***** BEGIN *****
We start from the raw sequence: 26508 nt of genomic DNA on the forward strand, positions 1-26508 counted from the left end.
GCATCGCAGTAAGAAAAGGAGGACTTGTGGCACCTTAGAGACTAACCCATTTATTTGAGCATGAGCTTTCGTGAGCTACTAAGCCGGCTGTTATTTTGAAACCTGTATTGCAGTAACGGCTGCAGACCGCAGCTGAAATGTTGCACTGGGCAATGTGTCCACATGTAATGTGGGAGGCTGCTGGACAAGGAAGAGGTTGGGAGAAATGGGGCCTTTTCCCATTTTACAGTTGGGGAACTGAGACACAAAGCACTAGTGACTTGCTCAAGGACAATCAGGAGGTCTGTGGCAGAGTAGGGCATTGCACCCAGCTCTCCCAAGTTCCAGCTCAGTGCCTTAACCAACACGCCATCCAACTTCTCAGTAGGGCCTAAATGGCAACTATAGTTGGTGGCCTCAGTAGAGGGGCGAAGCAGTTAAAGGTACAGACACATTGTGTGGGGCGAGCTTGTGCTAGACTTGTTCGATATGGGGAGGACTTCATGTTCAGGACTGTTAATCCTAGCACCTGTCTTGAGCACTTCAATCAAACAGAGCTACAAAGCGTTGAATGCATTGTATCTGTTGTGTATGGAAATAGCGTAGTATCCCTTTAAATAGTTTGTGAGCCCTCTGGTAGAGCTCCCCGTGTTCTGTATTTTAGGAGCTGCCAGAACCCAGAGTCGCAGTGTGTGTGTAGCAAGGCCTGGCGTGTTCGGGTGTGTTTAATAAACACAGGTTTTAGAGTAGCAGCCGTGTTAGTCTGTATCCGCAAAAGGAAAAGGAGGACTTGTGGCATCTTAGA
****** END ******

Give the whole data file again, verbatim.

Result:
We start from the raw sequence: 26508 nt of genomic DNA on the forward strand, positions 1-26508 counted from the left end.
GCATCGCAGTAAGAAAAGGAGGACTTGTGGCACCTTAGAGACTAACCCATTTATTTGAGCATGAGCTTTCGTGAGCTACTAAGCCGGCTGTTATTTTGAAACCTGTATTGCAGTAACGGCTGCAGACCGCAGCTGAAATGTTGCACTGGGCAATGTGTCCACATGTAATGTGGGAGGCTGCTGGACAAGGAAGAGGTTGGGAGAAATGGGGCCTTTTCCCATTTTACAGTTGGGGAACTGAGACACAAAGCACTAGTGACTTGCTCAAGGACAATCAGGAGGTCTGTGGCAGAGTAGGGCATTGCACCCAGCTCTCCCAAGTTCCAGCTCAGTGCCTTAACCAACACGCCATCCAACTTCTCAGTAGGGCCTAAATGGCAACTATAGTTGGTGGCCTCAGTAGAGGGGCGAAGCAGTTAAAGGTACAGACACATTGTGTGGGGCGAGCTTGTGCTAGACTTGTTCGATATGGGGAGGACTTCATGTTCAGGACTGTTAATCCTAGCACCTGTCTTGAGCACTTCAATCAAACAGAGCTACAAAGCGTTGAATGCATTGTATCTGTTGTGTATGGAAATAGCGTAGTATCCCTTTAAATAGTTTGTGAGCCCTCTGGTAGAGCTCCCCGTGTTCTGTATTTTAGGAGCTGCCAGAACCCAGAGTCGCAGTGTGTGTGTAGCAAGGCCTGGCGTGTTCGGGTGTGTTTAATAAACACAGGTTTTAGAGTAGCAGCCGTGTTAGTCTGTATCCGCAAAAGGAAAAGGAGGACTTGTGGCATCTTAGA